The Antigua and Barbuda government has described as “successful” a fully-attended roundtable meeting in Washington, D.C. on Tuesday between representatives of the the 15-nation Caribbean Community (CARICOM), members of the United States Congress and senior representatives of major US banks on the effects of de-risking and the withdrawal of correspondent banking relations (CBRs).
An Antigua and Barbuda government statement said on Wednesday that the roundtable was first proposed by Antigua and Barbuda’s Prime Minister, Gaston Browne at last July’s meeting of CARICOM Heads of Government.
Since then, Antigua and Barbuda’s Ambassador to the US Sir Ronald Sanders worked with Congresswoman Maxine Waters, as chair of the Committee on Financial Services of the US House of Representatives, “to make it a reality,” the statement said.
It said senior bankers from six major US banks and US Congressional representatives gathered with a delegation representing CARICOM at Capitol Hill in Washington under the chairmanship of Congresswoman Waters.
The CARICOM delegation was led by Browne, who is the CARICOM lead on financial matters.
According to the statement, Browne told the meeting that the Caribbean and the US have “a mutuality of interests, which necessitated each side displaying active concern about the well-being of the other, including security.”
In this regard, Browne said that the process of de-risking, which has led to a withdrawal of relations by some US banks from Caribbean banks, “poses a serious threat to the region’s welfare, including its capacity to import goods from the US, which totaled over US$13 billion last year, and is set to exceed this figure this year,” according to the statement.
It said that representatives of the US banks indicated that they recognize that value of CBRs, “not only in financial terms but in the critical role it plays in global trade, investment and other financial services.”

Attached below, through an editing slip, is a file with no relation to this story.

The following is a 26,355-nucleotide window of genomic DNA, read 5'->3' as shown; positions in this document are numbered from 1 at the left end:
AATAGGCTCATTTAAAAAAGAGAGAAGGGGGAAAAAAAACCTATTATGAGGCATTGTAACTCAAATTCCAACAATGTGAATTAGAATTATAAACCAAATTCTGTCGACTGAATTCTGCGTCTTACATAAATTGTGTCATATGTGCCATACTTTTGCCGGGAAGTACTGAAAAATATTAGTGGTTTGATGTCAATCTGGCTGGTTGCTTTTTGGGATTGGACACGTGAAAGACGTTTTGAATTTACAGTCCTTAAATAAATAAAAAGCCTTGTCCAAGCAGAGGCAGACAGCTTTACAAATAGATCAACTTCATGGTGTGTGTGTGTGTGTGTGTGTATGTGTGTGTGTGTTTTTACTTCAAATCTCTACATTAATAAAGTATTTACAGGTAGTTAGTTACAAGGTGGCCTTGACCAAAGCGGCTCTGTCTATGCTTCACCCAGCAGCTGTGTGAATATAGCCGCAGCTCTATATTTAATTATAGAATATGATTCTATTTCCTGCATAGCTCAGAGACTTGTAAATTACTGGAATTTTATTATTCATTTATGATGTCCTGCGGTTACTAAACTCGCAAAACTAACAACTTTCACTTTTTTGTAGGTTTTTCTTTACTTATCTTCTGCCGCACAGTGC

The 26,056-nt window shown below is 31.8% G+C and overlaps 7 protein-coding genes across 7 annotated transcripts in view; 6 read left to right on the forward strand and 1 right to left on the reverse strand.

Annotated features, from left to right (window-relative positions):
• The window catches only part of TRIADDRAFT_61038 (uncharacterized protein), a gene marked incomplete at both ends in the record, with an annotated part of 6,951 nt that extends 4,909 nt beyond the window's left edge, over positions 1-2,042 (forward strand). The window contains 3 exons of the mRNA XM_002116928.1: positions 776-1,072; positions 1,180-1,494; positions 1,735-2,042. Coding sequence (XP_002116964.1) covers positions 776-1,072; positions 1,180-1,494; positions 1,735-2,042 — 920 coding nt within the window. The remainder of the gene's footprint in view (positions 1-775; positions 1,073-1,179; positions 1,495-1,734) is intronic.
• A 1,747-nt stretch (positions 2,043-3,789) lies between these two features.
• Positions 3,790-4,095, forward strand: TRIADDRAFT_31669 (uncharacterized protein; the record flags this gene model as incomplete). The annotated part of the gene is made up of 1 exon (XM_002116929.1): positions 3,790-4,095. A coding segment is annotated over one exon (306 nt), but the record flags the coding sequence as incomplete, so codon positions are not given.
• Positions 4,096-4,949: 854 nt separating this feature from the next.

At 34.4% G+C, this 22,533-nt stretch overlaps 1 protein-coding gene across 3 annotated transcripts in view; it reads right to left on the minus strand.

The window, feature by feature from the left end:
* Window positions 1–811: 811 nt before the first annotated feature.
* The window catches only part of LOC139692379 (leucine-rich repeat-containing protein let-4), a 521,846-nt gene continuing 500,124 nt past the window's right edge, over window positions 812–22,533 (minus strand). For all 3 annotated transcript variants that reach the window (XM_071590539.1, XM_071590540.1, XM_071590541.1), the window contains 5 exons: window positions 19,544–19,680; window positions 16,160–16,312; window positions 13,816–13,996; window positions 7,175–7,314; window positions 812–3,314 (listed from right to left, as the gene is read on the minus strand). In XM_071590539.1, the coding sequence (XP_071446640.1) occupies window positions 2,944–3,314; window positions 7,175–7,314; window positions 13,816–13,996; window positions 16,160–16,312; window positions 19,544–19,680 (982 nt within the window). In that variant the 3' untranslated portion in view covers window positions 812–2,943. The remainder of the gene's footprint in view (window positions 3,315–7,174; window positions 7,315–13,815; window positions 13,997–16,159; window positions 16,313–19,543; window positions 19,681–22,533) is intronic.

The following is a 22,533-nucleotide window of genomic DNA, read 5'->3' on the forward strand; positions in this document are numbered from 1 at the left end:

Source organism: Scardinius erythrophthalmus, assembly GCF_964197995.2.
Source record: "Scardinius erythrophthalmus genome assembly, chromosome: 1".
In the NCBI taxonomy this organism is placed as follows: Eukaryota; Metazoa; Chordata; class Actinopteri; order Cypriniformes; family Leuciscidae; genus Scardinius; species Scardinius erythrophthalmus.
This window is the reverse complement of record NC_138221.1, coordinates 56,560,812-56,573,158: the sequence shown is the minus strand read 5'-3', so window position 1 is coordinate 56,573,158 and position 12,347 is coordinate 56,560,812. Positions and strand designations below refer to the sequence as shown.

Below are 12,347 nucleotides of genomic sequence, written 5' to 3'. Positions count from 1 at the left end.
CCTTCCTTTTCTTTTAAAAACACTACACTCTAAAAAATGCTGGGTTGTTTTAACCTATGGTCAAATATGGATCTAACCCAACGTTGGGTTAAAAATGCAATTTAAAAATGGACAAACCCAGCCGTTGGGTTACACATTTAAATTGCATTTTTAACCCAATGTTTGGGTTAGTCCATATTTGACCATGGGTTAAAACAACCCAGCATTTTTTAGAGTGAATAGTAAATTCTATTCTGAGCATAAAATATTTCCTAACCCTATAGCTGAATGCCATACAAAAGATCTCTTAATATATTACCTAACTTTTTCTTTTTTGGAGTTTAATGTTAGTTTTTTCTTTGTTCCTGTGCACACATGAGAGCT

“They expressed a keen interest in overcoming the challenges posed by a regulatory environment in which banks are conscious, in their decision-making, of the severe penalties for incidents of money laundering and terrorism financing,” the statement said.
“The banks made a number of helpful proposals for how this issue could be addressed,” it added.
In response, Brown pointed out that, over the last 10 years, US$26 billion has been imposed worldwide as fines for non-compliance with money laundering, “but not one bank was located in the Caribbean.”
“US legislators expressed alarm at the effect on the Caribbean of de-risking and the loss of CBRs from US banks, as well as the effect on US national security, if the situation worsens,” the statement said.
“The Roundtable reached joint conclusions that the problem has to be tackled urgently and at several levels,” it added. “All participating groups at the meeting resolved to work on solutions that arose from the discussion.”
Prime Minister Browne expressed “great satisfaction” with the outcome of the meeting and the obvious commitment of US legislators and the US banks to work with the Caribbean on solutions, according to the statement.
Browne told the meeting that what is required is “to build trust and confidence between correspondent banks in the US and respondent banks in the Caribbean in a transparent relationship.”
Waters said that she and the US House Committee on Financial Affairs “will remain engaged in the matter and are willing to take actions that may be necessary to preserve the mutual interests of the US and the Caribbean,” according to the statement.
Caribbean governments were represented by the Prime Minister of St. Lucia, Allen Chastanet; the Finance Minister of Jamaica, Nigel Clarke; the Attorney-General and Minister of Legal Affairs of Barbados, Dale Marshall; the National Security Minister of Trinidad and Tobago, Stuart Young; and the CARICOM Secretary-General Irwin LaRocque.